by Aaron Reiss
Eagle Editorial Board
Parker White lost something.
The senior defensive end was at home when he got off phone with a football coach from Stephen F. Austin University. Another player had accepted the team’s last athletic scholarship; White no longer had an offer from the Lumberjacks.
Two minutes later, things looked up. White got another phone call, this time from a coach at Miami University in Oxford, Ohio. He was offering White an athletic scholarship.
Immediately, White committed to play for the Redhawks.
It was probably one of the greatest feelings I’ve ever had,” White said. “I finally realized I was playing Division One football, which has been a dream [of mine] my entire life.”
And on Wednesday, Feb. 6, college football’s National Signing Day, after years of questioning himself and pursuing a dream that seemed unlikely, White signed a national Letter of Intent, turning his dream into a reality.
White started playing football in second grade, on the Bellaire Bears of the Fun Football League. At Pershing Middle School, White played quarterback. He found little success with football at the time, even while holding onto the dream of playing in college.
“In my eighth grade year I never got [to play] a single snap,” White said. “It’s crazy to think about [how] then I was just hoping to get a spot on the team, and now I’m [going to play] for a Division One college.”
Things did not get much better for White when he got to high school. While he was one of just seven sophomores placed on the varsity football roster, he hardly played.
At 6-3, 180 lbs, White was an undersized offensive lineman. His size was more fit for just about any other position on the field.
I remember just thinking, I was hoping to get playing time,” White said. “[I was] thinking, ‘will I even get to start my senior year?’”
Senior Jack Reidy was one of the sophomores on varsity with White that season. While Reidy earned all-district at defensive tackle, White toiled on the bench.
“His confidence was probably low at the time, but I think it only fed into his determination to eat more, put on more muscle and lift more,” Reidy said. “He was a 180 pound sophomore playing offensive line, and he knew that he [could] be better than that, and he proved that to himself.”
According to head coach Tim Fitzpatrick, the Eagles’ defensive coordinator at the time, White was on varsity at the time not because of his skill set, but because of his potential and the circumstances of the team.
“He played on the varsity by necessity, because we didn’t have anyone else,” Fitzpatrick said. “But we saw that he was very athletic: long arms, good feet; and we targeted him right away to be one of those kids that we could count on and to be a good player and to play at the next level.”
By White’s junior year, things changed. The one-time rail of an offensive lineman had morphed into a varsity starter, moving to the opposite side of the ball as a defensive end, where he earned his first of two consecutive TAPPS all-state selections.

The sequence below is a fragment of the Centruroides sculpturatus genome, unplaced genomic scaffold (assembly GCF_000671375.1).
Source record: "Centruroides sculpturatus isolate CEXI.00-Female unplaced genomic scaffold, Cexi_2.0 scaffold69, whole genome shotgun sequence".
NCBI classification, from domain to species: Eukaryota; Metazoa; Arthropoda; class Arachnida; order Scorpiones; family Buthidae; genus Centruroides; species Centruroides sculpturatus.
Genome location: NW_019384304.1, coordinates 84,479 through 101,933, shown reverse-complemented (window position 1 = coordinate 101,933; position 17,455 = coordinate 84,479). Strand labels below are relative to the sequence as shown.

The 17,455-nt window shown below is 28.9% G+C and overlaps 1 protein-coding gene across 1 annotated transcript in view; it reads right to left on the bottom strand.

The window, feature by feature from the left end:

“Nobody could block him,” Fitzpatrick said.
“[Parker] was never complacent,” Reidy said. “He was always working to be the best that he could be, and he achieved that through hard work and determination.”
White grew to 6-4, 215 pounds. He gained weight by eating more and staying on a weight-lifting regimen.
“I’ve gained a lot of weight,” White said. “Part of it’s just natural, part of it’s just spending time in the weight room.”
After his senior season, White’s dream of playing college football seemed realistic.
White had put on more muscle, weighing 230 pounds, while recording over 20 tackles for a loss and tallying 12 sacks.
The Eagle football team posted their best record since 1969 and captured their first district championship since 2005.
“My freshman year we were 2-9 and this year we were 10-2,” White said. “It’s almost a complete about-face turnaround.
“It feels really great to be the class that really made the difference and beat Strake, and had a big winning record.”
White’s play not only affected defensive plays, but the team as a whole. The senior handled himself as a leader.
“[He is] not a rah-rah guy,” Fitzpatrick said. “[He] doesn’t say much.
“Speak softly and carry a big stick, and that’s what he did.”
“He always put in all the work he needed,” Reidy said. “He showed that he cared a lot about [football] and his teammates.”
White garnered interest from a number of colleges, including Army, Air Force, Miami, New Mexico State, Rice, Houston Baptist, Northwestern and Purdue.
After receiving scholarship offers from multiple schools, he chose Miami.
“Right when I stepped foot on campus I felt like this was the place for me,” White said. “It was a great atmosphere. I feel like I really blend in well with the students there; they’re really my kind of people.”
White said he is excited about the next phase of his career.
He still is in disbelief that he is achieving his goal of playing in college, something which just a few years ago seemed like a fantasy.
White admitted there will be challenges ahead. In addition to having to transition into college life, he will have to get used to the pace and talent level of Division One football.
“I’m going to be up against the best players from every high school,” White said, “not just these other private schools in Houston.”
Fitzpatrick has a challenge in front of him, too.
“Now I’m looking for Parker 2.0,” Fitzpatrick said.